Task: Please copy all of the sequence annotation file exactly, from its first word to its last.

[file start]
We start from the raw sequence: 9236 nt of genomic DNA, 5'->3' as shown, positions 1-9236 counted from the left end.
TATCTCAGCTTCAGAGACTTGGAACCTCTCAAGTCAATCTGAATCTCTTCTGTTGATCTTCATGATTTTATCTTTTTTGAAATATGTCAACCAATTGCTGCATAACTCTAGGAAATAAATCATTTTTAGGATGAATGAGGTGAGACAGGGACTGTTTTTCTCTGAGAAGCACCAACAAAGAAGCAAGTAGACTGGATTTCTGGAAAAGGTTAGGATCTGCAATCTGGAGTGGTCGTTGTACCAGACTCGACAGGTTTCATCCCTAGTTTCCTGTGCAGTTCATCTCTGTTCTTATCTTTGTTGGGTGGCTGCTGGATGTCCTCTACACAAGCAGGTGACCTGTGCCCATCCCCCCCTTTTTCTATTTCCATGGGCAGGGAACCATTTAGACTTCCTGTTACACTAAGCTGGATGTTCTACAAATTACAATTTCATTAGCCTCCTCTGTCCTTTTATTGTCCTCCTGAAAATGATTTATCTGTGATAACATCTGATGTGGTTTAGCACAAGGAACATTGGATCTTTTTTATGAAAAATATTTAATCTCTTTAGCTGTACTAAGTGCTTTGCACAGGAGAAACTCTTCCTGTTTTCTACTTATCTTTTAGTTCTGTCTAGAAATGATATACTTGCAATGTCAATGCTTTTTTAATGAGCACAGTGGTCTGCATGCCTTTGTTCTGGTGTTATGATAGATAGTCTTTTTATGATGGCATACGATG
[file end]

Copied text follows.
We start from the raw sequence: 9236 nt of genomic DNA, 5'->3' as shown, positions 1-9236 counted from the left end.
TATCTCAGCTTCAGAGACTTGGAACCTCTCAAGTCAATCTGAATCTCTTCTGTTGATCTTCATGATTTTATCTTTTTTGAAATATGTCAACCAATTGCTGCATAACTCTAGGAAATAAATCATTTTTAGGATGAATGAGGTGAGACAGGGACTGTTTTTCTCTGAGAAGCACCAACAAAGAAGCAAGTAGACTGGATTTCTGGAAAAGGTTAGGATCTGCAATCTGGAGTGGTCGTTGTACCAGACTCGACAGGTTTCATCCCTAGTTTCCTGTGCAGTTCATCTCTGTTCTTATCTTTGTTGGGTGGCTGCTGGATGTCCTCTACACAAGCAGGTGACCTGTGCCCATCCCCCCCTTTTTCTATTTCCATGGGCAGGGAACCATTTAGACTTCCTGTTACACTAAGCTGGATGTTCTACAAATTACAATTTCATTAGCCTCCTCTGTCCTTTTATTGTCCTCCTGAAAATGATTTATCTGTGATAACATCTGATGTGGTTTAGCACAAGGAACATTGGATCTTTTTTATGAAAAATATTTAATCTCTTTAGCTGTACTAAGTGCTTTGCACAGGAGAAACTCTTCCTGTTTTCTACTTATCTTTTAGTTCTGTCTAGAAATGATATACTTGCAATGTCAATGCTTTTTTAATGAGCACAGTGGTCTGCATGCCTTTGTTCTGGTGTTATGATAGATAGTCTTTTTATGATGGCATACGATG